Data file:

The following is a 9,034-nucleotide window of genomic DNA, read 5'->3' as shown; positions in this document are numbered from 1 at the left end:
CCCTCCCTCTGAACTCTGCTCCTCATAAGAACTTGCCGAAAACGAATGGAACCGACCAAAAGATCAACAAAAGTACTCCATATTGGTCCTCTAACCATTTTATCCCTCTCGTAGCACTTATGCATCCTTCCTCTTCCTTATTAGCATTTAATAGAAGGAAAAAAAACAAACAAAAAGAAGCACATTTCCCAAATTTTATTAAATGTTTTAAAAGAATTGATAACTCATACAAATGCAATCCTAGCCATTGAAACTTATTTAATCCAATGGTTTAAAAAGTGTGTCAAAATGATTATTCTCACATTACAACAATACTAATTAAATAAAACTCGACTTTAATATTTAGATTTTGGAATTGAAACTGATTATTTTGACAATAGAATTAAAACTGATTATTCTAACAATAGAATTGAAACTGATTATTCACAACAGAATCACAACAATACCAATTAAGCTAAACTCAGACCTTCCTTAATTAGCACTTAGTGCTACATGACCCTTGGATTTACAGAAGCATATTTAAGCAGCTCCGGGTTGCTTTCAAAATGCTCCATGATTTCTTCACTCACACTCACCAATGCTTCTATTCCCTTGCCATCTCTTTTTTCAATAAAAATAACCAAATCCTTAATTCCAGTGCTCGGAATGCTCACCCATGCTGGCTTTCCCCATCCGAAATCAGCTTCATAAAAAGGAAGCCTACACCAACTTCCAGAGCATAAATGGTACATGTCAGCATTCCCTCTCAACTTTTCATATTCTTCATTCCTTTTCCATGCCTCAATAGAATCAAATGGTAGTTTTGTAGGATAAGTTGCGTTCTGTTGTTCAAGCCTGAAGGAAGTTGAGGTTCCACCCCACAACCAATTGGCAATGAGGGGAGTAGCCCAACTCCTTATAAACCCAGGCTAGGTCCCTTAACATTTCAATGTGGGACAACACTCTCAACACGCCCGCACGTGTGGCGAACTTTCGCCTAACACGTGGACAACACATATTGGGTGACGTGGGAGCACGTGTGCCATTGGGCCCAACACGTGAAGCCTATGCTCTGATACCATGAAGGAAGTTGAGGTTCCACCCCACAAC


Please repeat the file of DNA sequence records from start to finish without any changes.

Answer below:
The following is a 9,034-nucleotide window of genomic DNA, read 5'->3' as shown; positions in this document are numbered from 1 at the left end:
CCCTCCCTCTGAACTCTGCTCCTCATAAGAACTTGCCGAAAACGAATGGAACCGACCAAAAGATCAACAAAAGTACTCCATATTGGTCCTCTAACCATTTTATCCCTCTCGTAGCACTTATGCATCCTTCCTCTTCCTTATTAGCATTTAATAGAAGGAAAAAAAACAAACAAAAAGAAGCACATTTCCCAAATTTTATTAAATGTTTTAAAAGAATTGATAACTCATACAAATGCAATCCTAGCCATTGAAACTTATTTAATCCAATGGTTTAAAAAGTGTGTCAAAATGATTATTCTCACATTACAACAATACTAATTAAATAAAACTCGACTTTAATATTTAGATTTTGGAATTGAAACTGATTATTTTGACAATAGAATTAAAACTGATTATTCTAACAATAGAATTGAAACTGATTATTCACAACAGAATCACAACAATACCAATTAAGCTAAACTCAGACCTTCCTTAATTAGCACTTAGTGCTACATGACCCTTGGATTTACAGAAGCATATTTAAGCAGCTCCGGGTTGCTTTCAAAATGCTCCATGATTTCTTCACTCACACTCACCAATGCTTCTATTCCCTTGCCATCTCTTTTTTCAATAAAAATAACCAAATCCTTAATTCCAGTGCTCGGAATGCTCACCCATGCTGGCTTTCCCCATCCGAAATCAGCTTCATAAAAAGGAAGCCTACACCAACTTCCAGAGCATAAATGGTACATGTCAGCATTCCCTCTCAACTTTTCATATTCTTCATTCCTTTTCCATGCCTCAATAGAATCAAATGGTAGTTTTGTAGGATAAGTTGCGTTCTGTTGTTCAAGCCTGAAGGAAGTTGAGGTTCCACCCCACAACCAATTGGCAATGAGGGGAGTAGCCCAACTCCTTATAAACCCAGGCTAGGTCCCTTAACATTTCAATGTGGGACAACACTCTCAACACGCCCGCACGTGTGGCGAACTTTCGCCTAACACGTGGACAACACATATTGGGTGACGTGGGAGCACGTGTGCCATTGGGCCCAACACGTGAAGCCTATGCTCTGATACCATGAAGGAAGTTGAGGTTCCACCCCACAAC